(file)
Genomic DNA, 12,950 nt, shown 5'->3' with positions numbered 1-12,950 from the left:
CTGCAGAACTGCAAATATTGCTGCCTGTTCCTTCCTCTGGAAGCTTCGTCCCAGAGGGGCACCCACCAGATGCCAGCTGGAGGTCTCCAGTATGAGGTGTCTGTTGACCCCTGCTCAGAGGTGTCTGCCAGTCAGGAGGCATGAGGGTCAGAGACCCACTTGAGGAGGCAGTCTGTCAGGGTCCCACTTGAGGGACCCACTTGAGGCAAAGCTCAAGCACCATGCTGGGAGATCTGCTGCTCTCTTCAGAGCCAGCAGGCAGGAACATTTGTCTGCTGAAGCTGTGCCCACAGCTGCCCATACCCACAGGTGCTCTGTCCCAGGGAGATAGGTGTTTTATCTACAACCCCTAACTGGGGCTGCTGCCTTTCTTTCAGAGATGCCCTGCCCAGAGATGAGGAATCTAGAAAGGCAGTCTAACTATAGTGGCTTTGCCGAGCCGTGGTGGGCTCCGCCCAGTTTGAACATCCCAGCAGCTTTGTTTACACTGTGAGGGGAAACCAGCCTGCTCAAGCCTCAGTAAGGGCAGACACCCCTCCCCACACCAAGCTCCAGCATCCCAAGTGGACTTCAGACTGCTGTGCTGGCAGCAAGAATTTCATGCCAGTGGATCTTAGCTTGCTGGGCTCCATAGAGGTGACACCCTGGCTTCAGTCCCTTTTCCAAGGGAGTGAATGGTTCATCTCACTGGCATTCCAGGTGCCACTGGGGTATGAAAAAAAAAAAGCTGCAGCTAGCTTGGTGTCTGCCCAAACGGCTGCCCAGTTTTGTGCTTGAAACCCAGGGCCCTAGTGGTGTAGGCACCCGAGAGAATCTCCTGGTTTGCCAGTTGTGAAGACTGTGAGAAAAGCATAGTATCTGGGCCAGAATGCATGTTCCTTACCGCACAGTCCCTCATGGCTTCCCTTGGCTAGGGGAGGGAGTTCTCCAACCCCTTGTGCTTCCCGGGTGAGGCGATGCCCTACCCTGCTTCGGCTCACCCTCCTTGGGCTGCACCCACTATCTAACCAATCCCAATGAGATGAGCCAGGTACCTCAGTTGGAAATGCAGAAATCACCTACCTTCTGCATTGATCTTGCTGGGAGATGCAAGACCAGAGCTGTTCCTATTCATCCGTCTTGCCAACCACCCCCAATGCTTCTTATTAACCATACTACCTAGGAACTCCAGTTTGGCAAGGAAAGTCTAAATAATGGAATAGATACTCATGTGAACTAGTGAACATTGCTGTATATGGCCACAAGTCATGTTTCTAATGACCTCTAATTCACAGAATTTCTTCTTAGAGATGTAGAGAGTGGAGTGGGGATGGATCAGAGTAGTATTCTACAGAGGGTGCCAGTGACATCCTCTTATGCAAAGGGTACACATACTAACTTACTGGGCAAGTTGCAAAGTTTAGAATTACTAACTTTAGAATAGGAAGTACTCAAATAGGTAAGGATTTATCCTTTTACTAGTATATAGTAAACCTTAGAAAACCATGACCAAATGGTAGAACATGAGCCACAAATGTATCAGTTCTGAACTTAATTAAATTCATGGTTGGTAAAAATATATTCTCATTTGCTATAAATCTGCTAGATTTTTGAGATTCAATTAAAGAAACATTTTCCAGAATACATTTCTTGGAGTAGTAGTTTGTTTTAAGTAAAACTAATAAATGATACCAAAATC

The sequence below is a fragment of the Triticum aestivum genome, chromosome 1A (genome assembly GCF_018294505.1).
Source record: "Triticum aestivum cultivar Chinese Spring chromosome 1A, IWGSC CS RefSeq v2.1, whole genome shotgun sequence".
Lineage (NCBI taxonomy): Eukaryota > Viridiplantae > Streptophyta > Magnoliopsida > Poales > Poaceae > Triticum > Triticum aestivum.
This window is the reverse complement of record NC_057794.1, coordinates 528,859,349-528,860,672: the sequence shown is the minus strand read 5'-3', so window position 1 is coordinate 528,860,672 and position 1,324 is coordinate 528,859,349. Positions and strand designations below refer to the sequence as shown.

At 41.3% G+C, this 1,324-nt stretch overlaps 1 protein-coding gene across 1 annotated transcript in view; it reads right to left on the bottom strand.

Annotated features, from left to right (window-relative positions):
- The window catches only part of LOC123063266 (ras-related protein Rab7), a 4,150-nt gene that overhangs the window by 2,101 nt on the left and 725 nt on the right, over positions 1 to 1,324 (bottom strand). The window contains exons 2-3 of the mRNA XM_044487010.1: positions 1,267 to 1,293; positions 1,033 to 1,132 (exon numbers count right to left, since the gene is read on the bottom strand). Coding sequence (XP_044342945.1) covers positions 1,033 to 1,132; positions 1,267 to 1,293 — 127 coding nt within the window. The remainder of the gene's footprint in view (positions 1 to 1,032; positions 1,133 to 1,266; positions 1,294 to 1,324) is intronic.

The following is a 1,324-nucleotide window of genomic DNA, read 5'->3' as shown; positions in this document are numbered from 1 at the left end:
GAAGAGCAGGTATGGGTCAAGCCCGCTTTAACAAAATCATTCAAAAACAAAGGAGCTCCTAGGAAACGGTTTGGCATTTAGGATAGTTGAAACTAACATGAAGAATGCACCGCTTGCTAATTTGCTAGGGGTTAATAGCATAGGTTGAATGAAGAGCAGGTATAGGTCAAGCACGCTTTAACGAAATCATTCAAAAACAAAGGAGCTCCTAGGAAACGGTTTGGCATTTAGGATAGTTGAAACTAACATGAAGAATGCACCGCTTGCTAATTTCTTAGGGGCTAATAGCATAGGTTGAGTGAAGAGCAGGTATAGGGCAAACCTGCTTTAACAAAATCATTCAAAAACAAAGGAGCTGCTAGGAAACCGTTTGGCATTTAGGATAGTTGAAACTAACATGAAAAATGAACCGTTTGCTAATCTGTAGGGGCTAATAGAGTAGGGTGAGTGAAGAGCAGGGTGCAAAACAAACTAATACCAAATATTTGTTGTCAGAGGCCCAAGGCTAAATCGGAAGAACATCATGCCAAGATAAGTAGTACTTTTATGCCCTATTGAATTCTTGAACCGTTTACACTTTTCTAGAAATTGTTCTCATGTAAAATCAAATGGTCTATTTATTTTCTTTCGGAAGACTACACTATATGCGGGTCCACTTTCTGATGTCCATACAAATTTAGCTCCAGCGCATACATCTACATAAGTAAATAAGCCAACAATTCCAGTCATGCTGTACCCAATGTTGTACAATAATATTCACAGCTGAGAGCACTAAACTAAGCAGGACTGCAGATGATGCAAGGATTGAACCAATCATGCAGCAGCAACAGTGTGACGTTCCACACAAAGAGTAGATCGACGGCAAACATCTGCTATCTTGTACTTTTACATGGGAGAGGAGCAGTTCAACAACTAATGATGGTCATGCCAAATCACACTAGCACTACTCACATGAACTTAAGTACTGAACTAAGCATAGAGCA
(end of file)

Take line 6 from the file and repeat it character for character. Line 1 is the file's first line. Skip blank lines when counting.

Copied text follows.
This window is the reverse complement of record NC_057794.1, coordinates 528,859,349-528,860,672: the sequence shown is the minus strand read 5'-3', so window position 1 is coordinate 528,860,672 and position 1,324 is coordinate 528,859,349. Positions and strand designations below refer to the sequence as shown.